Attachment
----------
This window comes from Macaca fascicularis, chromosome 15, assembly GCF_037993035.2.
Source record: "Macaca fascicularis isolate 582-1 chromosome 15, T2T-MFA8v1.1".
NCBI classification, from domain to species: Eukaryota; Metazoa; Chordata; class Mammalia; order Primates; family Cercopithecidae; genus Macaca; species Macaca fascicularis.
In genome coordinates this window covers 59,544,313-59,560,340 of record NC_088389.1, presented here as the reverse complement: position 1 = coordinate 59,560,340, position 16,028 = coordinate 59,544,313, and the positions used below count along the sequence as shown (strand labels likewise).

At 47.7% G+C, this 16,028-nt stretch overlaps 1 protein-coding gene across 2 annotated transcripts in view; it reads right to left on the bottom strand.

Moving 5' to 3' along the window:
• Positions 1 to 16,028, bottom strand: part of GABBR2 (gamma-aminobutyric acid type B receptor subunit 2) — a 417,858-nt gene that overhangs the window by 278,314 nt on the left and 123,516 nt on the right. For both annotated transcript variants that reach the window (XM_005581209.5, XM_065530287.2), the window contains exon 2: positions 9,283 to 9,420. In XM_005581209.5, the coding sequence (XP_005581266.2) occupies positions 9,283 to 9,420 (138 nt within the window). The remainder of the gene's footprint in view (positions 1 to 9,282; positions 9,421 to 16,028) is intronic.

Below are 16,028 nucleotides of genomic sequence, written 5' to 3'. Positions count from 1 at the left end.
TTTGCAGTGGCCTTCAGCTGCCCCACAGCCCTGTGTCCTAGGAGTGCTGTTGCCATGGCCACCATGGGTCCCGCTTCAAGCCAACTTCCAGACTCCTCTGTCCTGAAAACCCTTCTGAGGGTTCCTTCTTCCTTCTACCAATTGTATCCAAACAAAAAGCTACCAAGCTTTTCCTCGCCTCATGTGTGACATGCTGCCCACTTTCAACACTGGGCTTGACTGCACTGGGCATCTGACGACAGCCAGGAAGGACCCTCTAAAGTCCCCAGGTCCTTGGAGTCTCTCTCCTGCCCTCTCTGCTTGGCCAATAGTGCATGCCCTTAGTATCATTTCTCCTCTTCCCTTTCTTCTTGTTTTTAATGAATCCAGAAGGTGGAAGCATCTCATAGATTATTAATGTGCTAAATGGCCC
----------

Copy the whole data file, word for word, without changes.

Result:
This window comes from Macaca fascicularis, chromosome 15, assembly GCF_037993035.2.
Source record: "Macaca fascicularis isolate 582-1 chromosome 15, T2T-MFA8v1.1".
NCBI classification, from domain to species: Eukaryota; Metazoa; Chordata; class Mammalia; order Primates; family Cercopithecidae; genus Macaca; species Macaca fascicularis.
In genome coordinates this window covers 59,544,313-59,560,340 of record NC_088389.1, presented here as the reverse complement: position 1 = coordinate 59,560,340, position 16,028 = coordinate 59,544,313, and the positions used below count along the sequence as shown (strand labels likewise).

At 47.7% G+C, this 16,028-nt stretch overlaps 1 protein-coding gene across 2 annotated transcripts in view; it reads right to left on the bottom strand.

Moving 5' to 3' along the window:
• Positions 1 to 16,028, bottom strand: part of GABBR2 (gamma-aminobutyric acid type B receptor subunit 2) — a 417,858-nt gene that overhangs the window by 278,314 nt on the left and 123,516 nt on the right. For both annotated transcript variants that reach the window (XM_005581209.5, XM_065530287.2), the window contains exon 2: positions 9,283 to 9,420. In XM_005581209.5, the coding sequence (XP_005581266.2) occupies positions 9,283 to 9,420 (138 nt within the window). The remainder of the gene's footprint in view (positions 1 to 9,282; positions 9,421 to 16,028) is intronic.

Below are 16,028 nucleotides of genomic sequence, written 5' to 3'. Positions count from 1 at the left end.
TTTGCAGTGGCCTTCAGCTGCCCCACAGCCCTGTGTCCTAGGAGTGCTGTTGCCATGGCCACCATGGGTCCCGCTTCAAGCCAACTTCCAGACTCCTCTGTCCTGAAAACCCTTCTGAGGGTTCCTTCTTCCTTCTACCAATTGTATCCAAACAAAAAGCTACCAAGCTTTTCCTCGCCTCATGTGTGACATGCTGCCCACTTTCAACACTGGGCTTGACTGCACTGGGCATCTGACGACAGCCAGGAAGGACCCTCTAAAGTCCCCAGGTCCTTGGAGTCTCTCTCCTGCCCTCTCTGCTTGGCCAATAGTGCATGCCCTTAGTATCATTTCTCCTCTTCCCTTTCTTCTTGTTTTTAATGAATCCAGAAGGTGGAAGCATCTCATAGATTATTAATGTGCTAAATGGCCC